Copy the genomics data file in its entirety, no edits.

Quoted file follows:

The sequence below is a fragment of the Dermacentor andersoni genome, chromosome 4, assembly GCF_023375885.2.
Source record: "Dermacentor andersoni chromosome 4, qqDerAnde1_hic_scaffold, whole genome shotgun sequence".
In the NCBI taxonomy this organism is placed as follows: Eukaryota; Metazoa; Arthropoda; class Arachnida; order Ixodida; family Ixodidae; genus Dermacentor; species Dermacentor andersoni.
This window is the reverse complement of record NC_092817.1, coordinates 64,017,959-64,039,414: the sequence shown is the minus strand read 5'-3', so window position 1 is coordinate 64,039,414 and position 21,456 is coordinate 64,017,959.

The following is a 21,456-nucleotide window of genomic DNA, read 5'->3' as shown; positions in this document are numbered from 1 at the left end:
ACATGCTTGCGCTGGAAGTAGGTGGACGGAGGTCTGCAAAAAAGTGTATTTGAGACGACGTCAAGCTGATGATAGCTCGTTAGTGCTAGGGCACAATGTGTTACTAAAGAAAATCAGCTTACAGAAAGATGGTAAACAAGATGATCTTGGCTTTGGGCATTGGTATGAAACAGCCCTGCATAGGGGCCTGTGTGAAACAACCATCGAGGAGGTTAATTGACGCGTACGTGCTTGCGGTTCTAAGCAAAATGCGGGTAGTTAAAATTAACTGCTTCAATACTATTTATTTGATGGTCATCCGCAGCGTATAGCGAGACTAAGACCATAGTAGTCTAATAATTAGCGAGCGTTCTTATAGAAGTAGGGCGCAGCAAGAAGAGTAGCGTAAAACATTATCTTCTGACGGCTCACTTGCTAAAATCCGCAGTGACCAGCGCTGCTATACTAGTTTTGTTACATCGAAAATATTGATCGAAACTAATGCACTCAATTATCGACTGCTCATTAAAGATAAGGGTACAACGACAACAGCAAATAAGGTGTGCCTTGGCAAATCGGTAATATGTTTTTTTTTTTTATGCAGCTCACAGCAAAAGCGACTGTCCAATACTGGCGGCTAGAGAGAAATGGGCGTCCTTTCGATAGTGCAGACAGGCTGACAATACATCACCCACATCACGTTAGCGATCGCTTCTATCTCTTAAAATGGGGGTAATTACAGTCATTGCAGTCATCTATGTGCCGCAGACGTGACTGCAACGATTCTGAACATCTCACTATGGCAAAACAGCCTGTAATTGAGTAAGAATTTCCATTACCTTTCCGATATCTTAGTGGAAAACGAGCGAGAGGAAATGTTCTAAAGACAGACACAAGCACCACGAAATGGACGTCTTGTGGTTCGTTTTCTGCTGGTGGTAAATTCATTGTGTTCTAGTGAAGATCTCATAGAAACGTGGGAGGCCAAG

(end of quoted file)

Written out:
The sequence below is a fragment of the Dermacentor andersoni genome, chromosome 4, assembly GCF_023375885.2.
Source record: "Dermacentor andersoni chromosome 4, qqDerAnde1_hic_scaffold, whole genome shotgun sequence".
In the NCBI taxonomy this organism is placed as follows: Eukaryota; Metazoa; Arthropoda; class Arachnida; order Ixodida; family Ixodidae; genus Dermacentor; species Dermacentor andersoni.
This window is the reverse complement of record NC_092817.1, coordinates 64,017,959-64,039,414: the sequence shown is the minus strand read 5'-3', so window position 1 is coordinate 64,039,414 and position 21,456 is coordinate 64,017,959.

The following is a 21,456-nucleotide window of genomic DNA, read 5'->3' as shown; positions in this document are numbered from 1 at the left end:
ACATGCTTGCGCTGGAAGTAGGTGGACGGAGGTCTGCAAAAAAGTGTATTTGAGACGACGTCAAGCTGATGATAGCTCGTTAGTGCTAGGGCACAATGTGTTACTAAAGAAAATCAGCTTACAGAAAGATGGTAAACAAGATGATCTTGGCTTTGGGCATTGGTATGAAACAGCCCTGCATAGGGGCCTGTGTGAAACAACCATCGAGGAGGTTAATTGACGCGTACGTGCTTGCGGTTCTAAGCAAAATGCGGGTAGTTAAAATTAACTGCTTCAATACTATTTATTTGATGGTCATCCGCAGCGTATAGCGAGACTAAGACCATAGTAGTCTAATAATTAGCGAGCGTTCTTATAGAAGTAGGGCGCAGCAAGAAGAGTAGCGTAAAACATTATCTTCTGACGGCTCACTTGCTAAAATCCGCAGTGACCAGCGCTGCTATACTAGTTTTGTTACATCGAAAATATTGATCGAAACTAATGCACTCAATTATCGACTGCTCATTAAAGATAAGGGTACAACGACAACAGCAAATAAGGTGTGCCTTGGCAAATCGGTAATATGTTTTTTTTTTTTATGCAGCTCACAGCAAAAGCGACTGTCCAATACTGGCGGCTAGAGAGAAATGGGCGTCCTTTCGATAGTGCAGACAGGCTGACAATACATCACCCACATCACGTTAGCGATCGCTTCTATCTCTTAAAATGGGGGTAATTACAGTCATTGCAGTCATCTATGTGCCGCAGACGTGACTGCAACGATTCTGAACATCTCACTATGGCAAAACAGCCTGTAATTGAGTAAGAATTTCCATTACCTTTCCGATATCTTAGTGGAAAACGAGCGAGAGGAAATGTTCTAAAGACAGACACAAGCACCACGAAATGGACGTCTTGTGGTTCGTTTTCTGCTGGTGGTAAATTCATTGTGTTCTAGTGAAGATCTCATAGAAACGTGGGAGGCCAAG